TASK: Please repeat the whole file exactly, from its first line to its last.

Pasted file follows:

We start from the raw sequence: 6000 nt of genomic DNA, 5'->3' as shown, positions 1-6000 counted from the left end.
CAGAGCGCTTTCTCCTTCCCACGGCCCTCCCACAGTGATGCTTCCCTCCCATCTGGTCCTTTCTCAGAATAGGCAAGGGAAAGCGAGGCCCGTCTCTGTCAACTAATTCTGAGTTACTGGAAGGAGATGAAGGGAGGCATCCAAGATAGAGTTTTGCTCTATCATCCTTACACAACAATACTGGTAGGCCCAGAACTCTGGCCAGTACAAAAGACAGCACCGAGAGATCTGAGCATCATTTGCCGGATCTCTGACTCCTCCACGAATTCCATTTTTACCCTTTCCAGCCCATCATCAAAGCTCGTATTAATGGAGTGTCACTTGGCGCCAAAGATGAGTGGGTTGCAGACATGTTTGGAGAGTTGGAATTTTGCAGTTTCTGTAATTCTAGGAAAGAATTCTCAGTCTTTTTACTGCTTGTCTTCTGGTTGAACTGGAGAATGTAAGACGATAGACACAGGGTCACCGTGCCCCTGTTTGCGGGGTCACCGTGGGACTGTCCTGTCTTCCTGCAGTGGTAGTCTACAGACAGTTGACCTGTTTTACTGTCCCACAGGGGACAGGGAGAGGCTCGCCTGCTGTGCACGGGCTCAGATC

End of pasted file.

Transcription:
We start from the raw sequence: 6000 nt of genomic DNA, 5'->3' as shown, positions 1-6000 counted from the left end.
CAGAGCGCTTTCTCCTTCCCACGGCCCTCCCACAGTGATGCTTCCCTCCCATCTGGTCCTTTCTCAGAATAGGCAAGGGAAAGCGAGGCCCGTCTCTGTCAACTAATTCTGAGTTACTGGAAGGAGATGAAGGGAGGCATCCAAGATAGAGTTTTGCTCTATCATCCTTACACAACAATACTGGTAGGCCCAGAACTCTGGCCAGTACAAAAGACAGCACCGAGAGATCTGAGCATCATTTGCCGGATCTCTGACTCCTCCACGAATTCCATTTTTACCCTTTCCAGCCCATCATCAAAGCTCGTATTAATGGAGTGTCACTTGGCGCCAAAGATGAGTGGGTTGCAGACATGTTTGGAGAGTTGGAATTTTGCAGTTTCTGTAATTCTAGGAAAGAATTCTCAGTCTTTTTACTGCTTGTCTTCTGGTTGAACTGGAGAATGTAAGACGATAGACACAGGGTCACCGTGCCCCTGTTTGCGGGGTCACCGTGGGACTGTCCTGTCTTCCTGCAGTGGTAGTCTACAGACAGTTGACCTGTTTTACTGTCCCACAGGGGACAGGGAGAGGCTCGCCTGCTGTGCACGGGCTCAGATC